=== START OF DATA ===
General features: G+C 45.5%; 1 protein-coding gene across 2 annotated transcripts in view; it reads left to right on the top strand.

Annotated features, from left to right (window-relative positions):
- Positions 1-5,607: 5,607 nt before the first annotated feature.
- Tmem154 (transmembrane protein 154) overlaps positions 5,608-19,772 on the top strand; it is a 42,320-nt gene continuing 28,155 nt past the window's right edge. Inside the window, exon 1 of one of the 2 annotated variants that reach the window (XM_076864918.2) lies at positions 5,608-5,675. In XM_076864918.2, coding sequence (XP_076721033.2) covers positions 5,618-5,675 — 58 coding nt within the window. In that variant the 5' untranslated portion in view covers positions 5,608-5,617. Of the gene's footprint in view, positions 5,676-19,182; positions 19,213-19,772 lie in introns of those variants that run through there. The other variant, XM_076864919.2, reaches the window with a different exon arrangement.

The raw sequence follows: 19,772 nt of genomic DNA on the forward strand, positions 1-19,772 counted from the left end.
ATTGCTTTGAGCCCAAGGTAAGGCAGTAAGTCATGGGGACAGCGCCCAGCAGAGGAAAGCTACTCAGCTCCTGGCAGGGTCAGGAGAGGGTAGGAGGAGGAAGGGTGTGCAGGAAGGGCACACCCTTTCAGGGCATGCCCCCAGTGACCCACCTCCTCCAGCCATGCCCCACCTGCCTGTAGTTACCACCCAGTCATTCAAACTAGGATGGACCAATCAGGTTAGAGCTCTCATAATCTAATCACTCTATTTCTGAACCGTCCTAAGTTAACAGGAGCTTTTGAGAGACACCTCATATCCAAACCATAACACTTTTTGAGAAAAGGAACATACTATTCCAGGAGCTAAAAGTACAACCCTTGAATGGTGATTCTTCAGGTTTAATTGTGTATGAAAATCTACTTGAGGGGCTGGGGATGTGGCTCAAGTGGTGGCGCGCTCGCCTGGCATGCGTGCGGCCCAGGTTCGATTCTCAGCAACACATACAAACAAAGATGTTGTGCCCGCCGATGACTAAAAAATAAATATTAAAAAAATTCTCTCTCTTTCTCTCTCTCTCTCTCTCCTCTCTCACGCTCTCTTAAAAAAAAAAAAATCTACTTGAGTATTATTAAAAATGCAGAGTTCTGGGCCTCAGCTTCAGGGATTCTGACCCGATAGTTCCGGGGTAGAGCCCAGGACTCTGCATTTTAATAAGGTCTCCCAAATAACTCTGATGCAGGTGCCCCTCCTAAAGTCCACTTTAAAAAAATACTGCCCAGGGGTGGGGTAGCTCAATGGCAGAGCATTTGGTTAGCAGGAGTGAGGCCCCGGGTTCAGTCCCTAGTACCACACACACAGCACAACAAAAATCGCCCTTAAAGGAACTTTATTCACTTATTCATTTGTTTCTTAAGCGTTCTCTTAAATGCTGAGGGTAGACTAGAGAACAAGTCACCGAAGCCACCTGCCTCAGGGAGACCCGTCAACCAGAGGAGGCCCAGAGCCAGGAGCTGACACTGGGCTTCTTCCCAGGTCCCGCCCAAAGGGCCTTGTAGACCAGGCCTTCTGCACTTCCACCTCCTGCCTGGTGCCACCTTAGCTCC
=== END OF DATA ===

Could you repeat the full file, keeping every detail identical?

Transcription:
General features: G+C 45.5%; 1 protein-coding gene across 2 annotated transcripts in view; it reads left to right on the top strand.

Annotated features, from left to right (window-relative positions):
- Positions 1-5,607: 5,607 nt before the first annotated feature.
- Tmem154 (transmembrane protein 154) overlaps positions 5,608-19,772 on the top strand; it is a 42,320-nt gene continuing 28,155 nt past the window's right edge. Inside the window, exon 1 of one of the 2 annotated variants that reach the window (XM_076864918.2) lies at positions 5,608-5,675. In XM_076864918.2, coding sequence (XP_076721033.2) covers positions 5,618-5,675 — 58 coding nt within the window. In that variant the 5' untranslated portion in view covers positions 5,608-5,617. Of the gene's footprint in view, positions 5,676-19,182; positions 19,213-19,772 lie in introns of those variants that run through there. The other variant, XM_076864919.2, reaches the window with a different exon arrangement.

The raw sequence follows: 19,772 nt of genomic DNA on the forward strand, positions 1-19,772 counted from the left end.
ATTGCTTTGAGCCCAAGGTAAGGCAGTAAGTCATGGGGACAGCGCCCAGCAGAGGAAAGCTACTCAGCTCCTGGCAGGGTCAGGAGAGGGTAGGAGGAGGAAGGGTGTGCAGGAAGGGCACACCCTTTCAGGGCATGCCCCCAGTGACCCACCTCCTCCAGCCATGCCCCACCTGCCTGTAGTTACCACCCAGTCATTCAAACTAGGATGGACCAATCAGGTTAGAGCTCTCATAATCTAATCACTCTATTTCTGAACCGTCCTAAGTTAACAGGAGCTTTTGAGAGACACCTCATATCCAAACCATAACACTTTTTGAGAAAAGGAACATACTATTCCAGGAGCTAAAAGTACAACCCTTGAATGGTGATTCTTCAGGTTTAATTGTGTATGAAAATCTACTTGAGGGGCTGGGGATGTGGCTCAAGTGGTGGCGCGCTCGCCTGGCATGCGTGCGGCCCAGGTTCGATTCTCAGCAACACATACAAACAAAGATGTTGTGCCCGCCGATGACTAAAAAATAAATATTAAAAAAATTCTCTCTCTTTCTCTCTCTCTCTCTCTCCTCTCTCACGCTCTCTTAAAAAAAAAAAAATCTACTTGAGTATTATTAAAAATGCAGAGTTCTGGGCCTCAGCTTCAGGGATTCTGACCCGATAGTTCCGGGGTAGAGCCCAGGACTCTGCATTTTAATAAGGTCTCCCAAATAACTCTGATGCAGGTGCCCCTCCTAAAGTCCACTTTAAAAAAATACTGCCCAGGGGTGGGGTAGCTCAATGGCAGAGCATTTGGTTAGCAGGAGTGAGGCCCCGGGTTCAGTCCCTAGTACCACACACACAGCACAACAAAAATCGCCCTTAAAGGAACTTTATTCACTTATTCATTTGTTTCTTAAGCGTTCTCTTAAATGCTGAGGGTAGACTAGAGAACAAGTCACCGAAGCCACCTGCCTCAGGGAGACCCGTCAACCAGAGGAGGCCCAGAGCCAGGAGCTGACACTGGGCTTCTTCCCAGGTCCCGCCCAAAGGGCCTTGTAGACCAGGCCTTCTGCACTTCCACCTCCTGCCTGGTGCCACCTTAGCTCC